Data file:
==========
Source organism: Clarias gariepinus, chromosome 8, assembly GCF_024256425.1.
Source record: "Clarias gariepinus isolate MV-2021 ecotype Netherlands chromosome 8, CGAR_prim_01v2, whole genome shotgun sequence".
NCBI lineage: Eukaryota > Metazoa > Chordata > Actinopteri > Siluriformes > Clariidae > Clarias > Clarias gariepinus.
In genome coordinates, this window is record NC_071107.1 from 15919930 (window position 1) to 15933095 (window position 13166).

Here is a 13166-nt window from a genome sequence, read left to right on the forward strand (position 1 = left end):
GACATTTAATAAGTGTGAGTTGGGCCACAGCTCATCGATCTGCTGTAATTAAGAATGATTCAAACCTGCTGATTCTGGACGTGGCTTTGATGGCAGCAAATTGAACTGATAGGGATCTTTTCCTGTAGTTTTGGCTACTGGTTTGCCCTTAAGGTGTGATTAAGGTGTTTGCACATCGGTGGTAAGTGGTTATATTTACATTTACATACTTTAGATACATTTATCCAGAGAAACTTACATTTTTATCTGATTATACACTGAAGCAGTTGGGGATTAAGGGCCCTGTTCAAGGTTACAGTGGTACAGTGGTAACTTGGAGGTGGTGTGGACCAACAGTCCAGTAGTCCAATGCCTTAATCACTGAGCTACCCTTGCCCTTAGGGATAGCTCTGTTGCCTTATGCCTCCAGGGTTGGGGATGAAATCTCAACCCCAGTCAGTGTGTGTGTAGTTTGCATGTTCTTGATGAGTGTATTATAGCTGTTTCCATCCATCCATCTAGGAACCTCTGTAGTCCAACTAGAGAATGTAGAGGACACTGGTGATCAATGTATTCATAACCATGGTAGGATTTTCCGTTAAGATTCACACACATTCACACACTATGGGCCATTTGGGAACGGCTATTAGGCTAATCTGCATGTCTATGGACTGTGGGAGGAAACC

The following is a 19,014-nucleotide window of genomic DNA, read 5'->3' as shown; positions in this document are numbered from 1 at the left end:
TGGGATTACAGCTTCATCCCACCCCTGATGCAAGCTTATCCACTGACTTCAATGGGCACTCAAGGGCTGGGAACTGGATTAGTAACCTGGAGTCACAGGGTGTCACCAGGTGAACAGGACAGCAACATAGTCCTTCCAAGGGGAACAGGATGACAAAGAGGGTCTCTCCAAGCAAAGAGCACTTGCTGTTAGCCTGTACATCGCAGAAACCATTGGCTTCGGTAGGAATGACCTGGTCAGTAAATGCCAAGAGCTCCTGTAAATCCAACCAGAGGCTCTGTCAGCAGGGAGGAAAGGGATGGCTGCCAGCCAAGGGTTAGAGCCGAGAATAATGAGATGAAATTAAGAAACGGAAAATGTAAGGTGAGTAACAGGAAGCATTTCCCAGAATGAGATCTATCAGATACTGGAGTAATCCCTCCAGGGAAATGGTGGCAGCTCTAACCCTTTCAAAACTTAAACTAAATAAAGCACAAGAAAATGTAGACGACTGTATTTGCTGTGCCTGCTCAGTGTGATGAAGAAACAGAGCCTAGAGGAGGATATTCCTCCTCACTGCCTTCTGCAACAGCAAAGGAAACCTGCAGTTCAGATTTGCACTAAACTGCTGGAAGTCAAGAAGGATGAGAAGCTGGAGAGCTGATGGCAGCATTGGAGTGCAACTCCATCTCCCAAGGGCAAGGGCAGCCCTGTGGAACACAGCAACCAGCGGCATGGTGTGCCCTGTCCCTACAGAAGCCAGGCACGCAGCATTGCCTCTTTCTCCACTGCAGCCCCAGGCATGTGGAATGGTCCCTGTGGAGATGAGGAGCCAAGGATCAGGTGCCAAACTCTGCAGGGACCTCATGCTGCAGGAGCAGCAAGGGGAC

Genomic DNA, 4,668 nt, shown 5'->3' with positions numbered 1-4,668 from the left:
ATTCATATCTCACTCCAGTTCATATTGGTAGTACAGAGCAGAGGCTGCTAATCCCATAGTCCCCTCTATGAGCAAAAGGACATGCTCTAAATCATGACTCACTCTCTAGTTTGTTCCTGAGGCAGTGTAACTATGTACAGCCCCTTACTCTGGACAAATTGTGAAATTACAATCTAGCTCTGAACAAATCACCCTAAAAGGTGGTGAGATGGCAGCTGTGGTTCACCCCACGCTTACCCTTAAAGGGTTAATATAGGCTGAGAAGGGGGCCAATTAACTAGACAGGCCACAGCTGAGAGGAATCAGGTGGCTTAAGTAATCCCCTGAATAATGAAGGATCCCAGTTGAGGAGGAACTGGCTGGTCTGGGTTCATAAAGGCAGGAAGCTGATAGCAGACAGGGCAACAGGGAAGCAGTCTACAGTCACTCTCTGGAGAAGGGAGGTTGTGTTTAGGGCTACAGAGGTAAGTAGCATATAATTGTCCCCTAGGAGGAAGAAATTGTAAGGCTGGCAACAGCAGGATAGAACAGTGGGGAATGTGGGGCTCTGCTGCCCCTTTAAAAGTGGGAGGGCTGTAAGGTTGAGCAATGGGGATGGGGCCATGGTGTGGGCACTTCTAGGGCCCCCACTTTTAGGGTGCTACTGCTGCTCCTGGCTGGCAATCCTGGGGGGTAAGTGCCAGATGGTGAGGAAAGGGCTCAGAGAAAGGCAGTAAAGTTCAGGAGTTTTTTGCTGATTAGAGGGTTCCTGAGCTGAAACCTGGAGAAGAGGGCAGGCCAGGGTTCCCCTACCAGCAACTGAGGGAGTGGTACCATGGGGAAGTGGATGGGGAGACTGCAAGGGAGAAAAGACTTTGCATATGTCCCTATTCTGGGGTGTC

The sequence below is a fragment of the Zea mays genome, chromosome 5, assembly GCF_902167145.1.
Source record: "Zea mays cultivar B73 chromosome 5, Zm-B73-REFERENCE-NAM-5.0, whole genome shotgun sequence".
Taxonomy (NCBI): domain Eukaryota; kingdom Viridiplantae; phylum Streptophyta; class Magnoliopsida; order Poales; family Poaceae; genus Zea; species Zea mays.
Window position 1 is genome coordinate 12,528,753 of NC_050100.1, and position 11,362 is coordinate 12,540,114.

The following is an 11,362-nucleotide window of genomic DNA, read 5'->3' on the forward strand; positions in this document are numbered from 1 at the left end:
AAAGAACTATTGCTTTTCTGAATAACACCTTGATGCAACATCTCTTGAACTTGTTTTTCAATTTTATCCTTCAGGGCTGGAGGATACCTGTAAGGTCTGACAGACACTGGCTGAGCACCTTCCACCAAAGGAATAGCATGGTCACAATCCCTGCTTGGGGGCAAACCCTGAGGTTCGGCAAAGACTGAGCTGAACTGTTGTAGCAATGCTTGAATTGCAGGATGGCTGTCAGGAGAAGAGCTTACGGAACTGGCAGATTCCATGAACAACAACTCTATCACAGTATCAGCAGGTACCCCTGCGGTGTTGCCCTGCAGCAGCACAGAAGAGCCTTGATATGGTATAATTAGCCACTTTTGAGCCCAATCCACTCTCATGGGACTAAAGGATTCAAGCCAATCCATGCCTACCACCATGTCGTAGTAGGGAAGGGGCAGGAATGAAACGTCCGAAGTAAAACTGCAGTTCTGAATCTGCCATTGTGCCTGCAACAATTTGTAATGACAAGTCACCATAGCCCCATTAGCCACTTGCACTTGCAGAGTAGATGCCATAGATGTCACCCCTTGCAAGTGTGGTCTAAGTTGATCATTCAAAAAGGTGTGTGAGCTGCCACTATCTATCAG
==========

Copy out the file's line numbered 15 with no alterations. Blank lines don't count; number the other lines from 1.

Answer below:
The following is an 11,362-nucleotide window of genomic DNA, read 5'->3' on the forward strand; positions in this document are numbered from 1 at the left end: